The conclusion, though, is clearly that the earlier you start the better,
and the more languages you present them with, the better or at least it
doesn't affect them for the worse. The studies I got hold of left me
with the impression, at least, that bi- or multi-lingual children tested
as more flexible and receptive in their abilities to form new concepts
and restructure old ones than monolingual children. This isn't
surprising, since each language categorizes the world differently and
you have to adjust conceptualizations as you move between them. There
was a load of work done on bilingual children in the first half of the
century, down to the 1960s, which came to quite erroneous conclusions
because their subjects were the children of immigrants, usually fleeing
persecution, poor, and despised by the dominant society, and they failed
to take such factors into account when trying to explain why the
children tested poorly on language ability and general IQ (on an IQ test
given in English of course). It took U.S. scholars a long time to
realise that in Europe, multilingualism is the norm, not the exception;
European scholars weren't studying it so much, perhaps because they
didn't define it as a problem. So the literature down to the 1960s, as
said, most of it American, concluded that if you bring your kids up
bilingual they will be linguistically and cognitively disadvantaged,
whereas the literature of the 1970s on comes to the exact opposite

Sorry this was so long. Happy Rosh ha-Shanah to all of you who care!
Judy Koren
(2) --------------------------------------------------------------29----
Date: Fri, 14 Sep 90 09:09:35 EDT
From: Frank Dane <FDANE@UGA>
Subject: Re: 4.0477 Language Learning

"STEVEC" (no signature) perhaps came closest to my view on the value of
learning another language. Grammar can be learned from the teachers of
one's native language, culture can be learned in a Western Civ. or
Anthropology course. What cannot be learned other than through a
foreign language is thinking differently. Using the words and syntax
of another language forces one to consider alternative ways to
conceptualize, a different "logic" if I may be allowed to play loose
with terminology.

I no longer remember my Latin, nor much of my German. But I retain
the notion of attention to proper tense vis-a-vis an argument for
the future based on information obtained in the past, and I remember
the importance of subtle differences in the activity level of verbs.
Then again, some of these things were reinforced by other foreign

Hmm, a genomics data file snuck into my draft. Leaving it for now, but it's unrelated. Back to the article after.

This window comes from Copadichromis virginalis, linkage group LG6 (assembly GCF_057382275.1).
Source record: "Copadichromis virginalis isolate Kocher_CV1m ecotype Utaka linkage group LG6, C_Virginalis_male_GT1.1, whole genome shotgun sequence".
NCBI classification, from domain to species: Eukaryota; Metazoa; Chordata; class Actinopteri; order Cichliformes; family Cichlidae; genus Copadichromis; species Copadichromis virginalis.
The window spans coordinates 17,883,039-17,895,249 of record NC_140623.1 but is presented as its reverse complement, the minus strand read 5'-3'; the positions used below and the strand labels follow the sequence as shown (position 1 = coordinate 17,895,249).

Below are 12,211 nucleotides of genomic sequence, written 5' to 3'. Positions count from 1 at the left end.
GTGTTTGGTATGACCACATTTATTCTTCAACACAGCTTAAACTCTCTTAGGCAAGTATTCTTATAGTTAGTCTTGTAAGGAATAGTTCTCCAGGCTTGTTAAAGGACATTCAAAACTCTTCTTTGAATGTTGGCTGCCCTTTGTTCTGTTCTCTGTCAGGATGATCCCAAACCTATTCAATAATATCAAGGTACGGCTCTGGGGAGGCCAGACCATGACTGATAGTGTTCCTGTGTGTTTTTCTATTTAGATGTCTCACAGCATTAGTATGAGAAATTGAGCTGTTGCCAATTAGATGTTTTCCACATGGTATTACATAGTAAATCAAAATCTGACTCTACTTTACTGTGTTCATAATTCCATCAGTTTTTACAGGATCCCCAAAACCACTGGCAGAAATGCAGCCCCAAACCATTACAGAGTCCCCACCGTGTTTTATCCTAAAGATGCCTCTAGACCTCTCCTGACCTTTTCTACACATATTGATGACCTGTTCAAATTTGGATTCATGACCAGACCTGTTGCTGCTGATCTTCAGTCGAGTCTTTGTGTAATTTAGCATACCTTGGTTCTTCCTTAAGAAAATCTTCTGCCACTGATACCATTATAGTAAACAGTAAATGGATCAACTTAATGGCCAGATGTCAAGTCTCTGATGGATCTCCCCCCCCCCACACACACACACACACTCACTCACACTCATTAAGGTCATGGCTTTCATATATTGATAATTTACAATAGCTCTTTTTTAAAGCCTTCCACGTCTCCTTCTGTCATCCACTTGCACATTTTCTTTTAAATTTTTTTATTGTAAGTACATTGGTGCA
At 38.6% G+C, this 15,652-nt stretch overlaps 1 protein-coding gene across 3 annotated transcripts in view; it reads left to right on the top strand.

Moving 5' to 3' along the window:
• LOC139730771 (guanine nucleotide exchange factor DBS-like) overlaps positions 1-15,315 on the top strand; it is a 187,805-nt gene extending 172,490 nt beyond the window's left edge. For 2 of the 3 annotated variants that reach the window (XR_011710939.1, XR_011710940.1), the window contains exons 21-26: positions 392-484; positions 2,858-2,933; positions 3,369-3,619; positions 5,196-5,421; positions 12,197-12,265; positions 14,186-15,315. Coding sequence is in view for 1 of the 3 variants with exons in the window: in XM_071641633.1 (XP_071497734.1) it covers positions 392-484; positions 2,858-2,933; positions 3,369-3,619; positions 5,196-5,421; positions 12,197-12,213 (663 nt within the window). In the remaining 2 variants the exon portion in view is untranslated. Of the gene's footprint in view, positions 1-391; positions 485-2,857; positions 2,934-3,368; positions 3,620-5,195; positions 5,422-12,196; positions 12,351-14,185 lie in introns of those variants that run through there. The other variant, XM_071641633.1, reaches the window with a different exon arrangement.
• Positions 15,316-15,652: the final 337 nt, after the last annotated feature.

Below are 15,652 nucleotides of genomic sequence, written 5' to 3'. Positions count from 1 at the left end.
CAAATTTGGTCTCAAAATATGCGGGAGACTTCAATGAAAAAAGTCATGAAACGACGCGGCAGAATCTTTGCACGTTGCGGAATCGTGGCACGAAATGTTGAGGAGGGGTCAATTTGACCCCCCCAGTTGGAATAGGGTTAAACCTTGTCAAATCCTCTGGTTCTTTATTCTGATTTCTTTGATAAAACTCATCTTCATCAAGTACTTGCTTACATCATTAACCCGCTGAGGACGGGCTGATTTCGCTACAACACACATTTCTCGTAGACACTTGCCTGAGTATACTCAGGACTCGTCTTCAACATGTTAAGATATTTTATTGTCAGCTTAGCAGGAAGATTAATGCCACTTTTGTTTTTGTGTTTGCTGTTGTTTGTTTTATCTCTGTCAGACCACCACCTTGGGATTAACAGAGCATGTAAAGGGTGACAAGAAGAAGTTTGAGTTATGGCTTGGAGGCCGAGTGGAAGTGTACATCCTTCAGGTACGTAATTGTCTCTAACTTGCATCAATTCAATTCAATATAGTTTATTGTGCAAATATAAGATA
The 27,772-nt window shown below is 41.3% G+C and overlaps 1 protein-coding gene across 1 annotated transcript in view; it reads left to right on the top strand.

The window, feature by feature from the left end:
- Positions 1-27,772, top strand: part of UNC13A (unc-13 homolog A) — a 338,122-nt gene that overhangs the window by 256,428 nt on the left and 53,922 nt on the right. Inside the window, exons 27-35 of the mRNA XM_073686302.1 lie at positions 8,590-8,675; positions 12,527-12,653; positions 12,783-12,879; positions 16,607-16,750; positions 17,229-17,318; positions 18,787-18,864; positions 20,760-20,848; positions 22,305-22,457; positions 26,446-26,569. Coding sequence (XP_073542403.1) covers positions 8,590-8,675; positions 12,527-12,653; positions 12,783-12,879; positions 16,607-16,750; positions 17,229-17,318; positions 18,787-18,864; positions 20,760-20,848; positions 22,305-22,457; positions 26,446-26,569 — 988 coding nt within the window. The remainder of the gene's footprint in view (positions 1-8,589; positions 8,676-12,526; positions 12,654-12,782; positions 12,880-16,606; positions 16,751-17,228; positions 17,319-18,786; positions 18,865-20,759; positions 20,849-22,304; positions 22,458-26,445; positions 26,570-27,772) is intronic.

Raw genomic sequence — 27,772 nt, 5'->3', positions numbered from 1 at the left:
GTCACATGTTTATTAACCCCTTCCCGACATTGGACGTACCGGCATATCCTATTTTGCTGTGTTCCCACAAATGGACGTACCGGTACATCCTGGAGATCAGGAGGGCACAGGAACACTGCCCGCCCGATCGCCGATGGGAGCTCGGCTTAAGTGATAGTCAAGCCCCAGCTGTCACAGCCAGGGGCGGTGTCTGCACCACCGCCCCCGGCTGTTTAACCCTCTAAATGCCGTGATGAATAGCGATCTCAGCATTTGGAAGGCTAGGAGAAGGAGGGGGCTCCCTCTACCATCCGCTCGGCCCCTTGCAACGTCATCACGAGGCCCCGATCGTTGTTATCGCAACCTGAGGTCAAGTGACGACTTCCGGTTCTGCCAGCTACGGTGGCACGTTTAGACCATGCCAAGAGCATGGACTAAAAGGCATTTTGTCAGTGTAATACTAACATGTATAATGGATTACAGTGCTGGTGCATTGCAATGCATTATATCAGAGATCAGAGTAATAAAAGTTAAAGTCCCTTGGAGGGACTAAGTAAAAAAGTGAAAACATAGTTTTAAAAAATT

languages: Fortran, Basic, Assembly, and so on.

Frank Dane, Mercer University
(3) --------------------------------------------------------------24----
Date: Fri, 14 Sep 90 10:15:09 EDT
From: Clarence Brown <CB@PUCC>
Subject: Delicate spoof

DELICATE SPOOF #2. Why is it that everything Willard writes is
considered sage, everything Kessler writes gloriously mad, and
everything I write "a delicate spoof"? But I assure you that I am
grimly earnest in thinking Lehigh's diploma diminished by their dropping
the language requirement. And it is not a spoof that one cannot really
know English without also knowing something that is NOT English. We
know what is big by knowing what is small, or bigger. The tot who says
"I digged it" knows to perfection the fundamentals of his language and
only later has to learn the crazily aberrant form "I dug." Such
knowledge, slightly enhanced, will get most people through their
linguistically undemanding lives. But suppose you want more than this
minimum? You must stand outside English and look back on it. I knew
that the Earth was beautiful, even in New Jersey, but the lovely NASA
photograph convinced me at last that it really is Nabokov's "orbicle of
jasp." Clarence Brown, Comp Lit, Princeton. CB@PUCC.
(4) --------------------------------------------------------------41----
Date: Thu, 13 Sep 90 15:58:57 -0500
From: ooi@mace.cc.purdue.edu (Jim Porter)
Subject: Learning Languages

I'm all for people learning foreign languages--in fact, I'm for people
learning lots of stuff they don't know. It would be nice if they knew
French and English, better if they knew Latin, French, English, and
economics, better if . . . and so on.

The issue to me is what we are cutting out when we put something else in
the curriculum. Obviously more learning is better than less
learning--but how are we going to make judgments about what to choose
when there is so much to learn? I'm a writing teacher who is very much
in favor of teaching students BOTH grammar and writing. Unfortunately,
the curriculum does not afford the space, at any level, for students to
take grammar, writing, and--to throw in another--literature. Too many
take the choice of teaching grammar in place of writing, ignorant
perhaps of the research that indicates that the study of grammar (in
place of "writing") actually has a deleterious effect on the quality of
writing (see George Hillocks, RESEARCH IN WRITTEN COMPOSITION). An
argument for putting more in ought to make a corresponding argument for
what to take out.

Jim Porter
Purdue University